Content updated on 01/16/24

Content reviewed by Nicholas G. Glines

When you consume a large amount of alcohol in a short amount of time, you are binge drinking. According to the CDC, “one in six US adults binge drinks about four times a month consuming about seven drinks per binge.” The amount of alcohol consumed averages about 467 drinks per drinker.

Many risks result from binge drinking and due to the prevalence of binge drinking in the US, many individuals are at risk. Binge drinking can result in long-term effects that interfere with your mental and physical health.

Reasons Individuals Binge Drink

Binge drinking is a pattern common to problem drinkers or individuals with a substance use disorder (SUD). It is not limited to such individuals. Many others who have not developed a dependency tend to binge drink, too. Different reasons why you might partake in binge drinking could include:

  • Stress
  • Anxiety
  • Underlying mood disorders
  • Peer pressure

Excessive drinking has a connection with mental health disorders. Drinking to cope is common for relieving stress, though relief is temporary. If you notice a pattern in your drinking habit, it is possible that it is related to an underlying issue and professional treatment is necessary. Even if you do not have an underlying issue, you could develop a substance dependency and cause mental and physical damage. Professional help facilities are necessary to help with recovery.

How to Know If You Binge Drink

Binge drinking can interfere with your health and your relationships. It is essential to educate yourself on responsible drinking. Monitor your habits. Do you consume more than five drinks each time you drink? Do you need to drink to socialize? Examining why you drink will shed light on your behaviors surrounding alcohol. You can use mindfulness techniques, journal or discuss your behaviors with a therapist to help you identify the factors that contribute to your drinking patterns.

You might examine your behaviors as a result of drinking; how does it affect your mood? Does it feel like it’s required to function in public? Does it affect your performance in day-to-day activities? Often, drinking to excess leads to risky behavior and could cause physical, mental and legal issues. If you notice that drinking has interfered with any facet of your life, it is an indication that you need help.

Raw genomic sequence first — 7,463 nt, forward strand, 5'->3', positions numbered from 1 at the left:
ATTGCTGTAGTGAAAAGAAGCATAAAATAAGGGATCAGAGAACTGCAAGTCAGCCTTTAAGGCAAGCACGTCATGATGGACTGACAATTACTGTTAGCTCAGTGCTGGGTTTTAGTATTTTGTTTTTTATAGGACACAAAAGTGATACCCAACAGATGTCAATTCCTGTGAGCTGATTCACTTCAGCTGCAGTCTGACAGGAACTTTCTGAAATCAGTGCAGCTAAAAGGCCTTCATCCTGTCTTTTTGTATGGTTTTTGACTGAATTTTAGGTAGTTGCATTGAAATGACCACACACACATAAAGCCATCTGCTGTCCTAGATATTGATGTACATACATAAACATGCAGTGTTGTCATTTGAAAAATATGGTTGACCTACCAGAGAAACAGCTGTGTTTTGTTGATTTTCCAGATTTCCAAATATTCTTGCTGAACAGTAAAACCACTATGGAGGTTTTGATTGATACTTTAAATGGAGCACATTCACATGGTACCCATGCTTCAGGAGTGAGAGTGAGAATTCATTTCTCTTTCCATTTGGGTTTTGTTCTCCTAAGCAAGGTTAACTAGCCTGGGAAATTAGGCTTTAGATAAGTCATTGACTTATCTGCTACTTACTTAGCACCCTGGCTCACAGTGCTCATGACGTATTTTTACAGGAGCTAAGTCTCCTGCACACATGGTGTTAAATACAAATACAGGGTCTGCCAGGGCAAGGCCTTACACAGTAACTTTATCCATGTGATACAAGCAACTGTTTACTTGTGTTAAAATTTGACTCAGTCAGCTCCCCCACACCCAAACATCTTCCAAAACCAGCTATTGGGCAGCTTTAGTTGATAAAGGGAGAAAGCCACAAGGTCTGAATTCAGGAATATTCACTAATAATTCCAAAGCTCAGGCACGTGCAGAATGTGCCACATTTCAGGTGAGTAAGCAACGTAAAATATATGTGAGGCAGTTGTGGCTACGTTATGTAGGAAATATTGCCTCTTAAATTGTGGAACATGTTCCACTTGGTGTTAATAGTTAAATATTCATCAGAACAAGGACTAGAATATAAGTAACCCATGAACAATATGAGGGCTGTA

Long-Term Effects of Binge Drinking

Regular binge drinking can perpetuate the risk of chronic diseases and other long-term problems, including:

  • Gut and digestive tract problems. Alcohol affects stomach acid production, which reduces the stomach’s ability to destroy bacteria that enters the stomach. Drinking heavy amounts of alcohol can damage mucous cells in the stomach and delay stomach emptying, creating bacterial degradation and leading to abdominal discomfort.
  • Liver damage. Most alcohol metabolizes within the liver, and the liver filters the blood from the digestive tract and helps remove toxins from your body. High amounts of alcohol overwhelm the liver and could increase fat production and lead to a fatty liver. The toxic by-products produced by the liver can lead to cell tissue damage.
  • Damage of the mouth and throat. The mouth and throat are the first to have alcohol exposure. Alcohol can remain in your saliva for almost 30 minutes after consumption. From saliva, acetaldehyde from the alcohol could easily reach and damage the tissues in the mouth.
  • High blood pressure or heart disease. Binge drinking presents a high risk of hypertension, myocardial infarction and strokes in adults who binge drink. This is because binge drinking elevates blood pressure, raises your cholesterol and could cause a heart arrhythmia.
  • Perpetuate mental health disorders. Excess alcohol consumption connects with underlying mental health conditions. If you drink to relieve stress or avoid problems, this could indicate that you have an underlying mental health disorder. It is common for individuals who develop an SUD to also struggle with depression, anxiety or PTSD. Other disorders such as bipolar disorder links with drinking.

It is important to understand why you need to binge drink to identify any underlying cause.

Finding Help for Binge Drinking

While different approaches work for different people, the best way to manage your drinking patterns is through professional help. Healthcare professionals can help provide a thorough diagnosis, including examining your family health history and how alcohol affects your day-to-day life. Through a thorough diagnosis, you will be able to find the best treatment to suit your needs. It might entail any of the following:

  • Entering detox
  • Changing your environment
  • Building a support network of friends, family and peers
  • Attending 12-step programs in Texas
  • Medication

If you feel that you are unable to gain control of your drinking, the time to reach out for help is today. To find out more information about our programs, reach out to New Hope Ranch and call us at (737) 600-8565.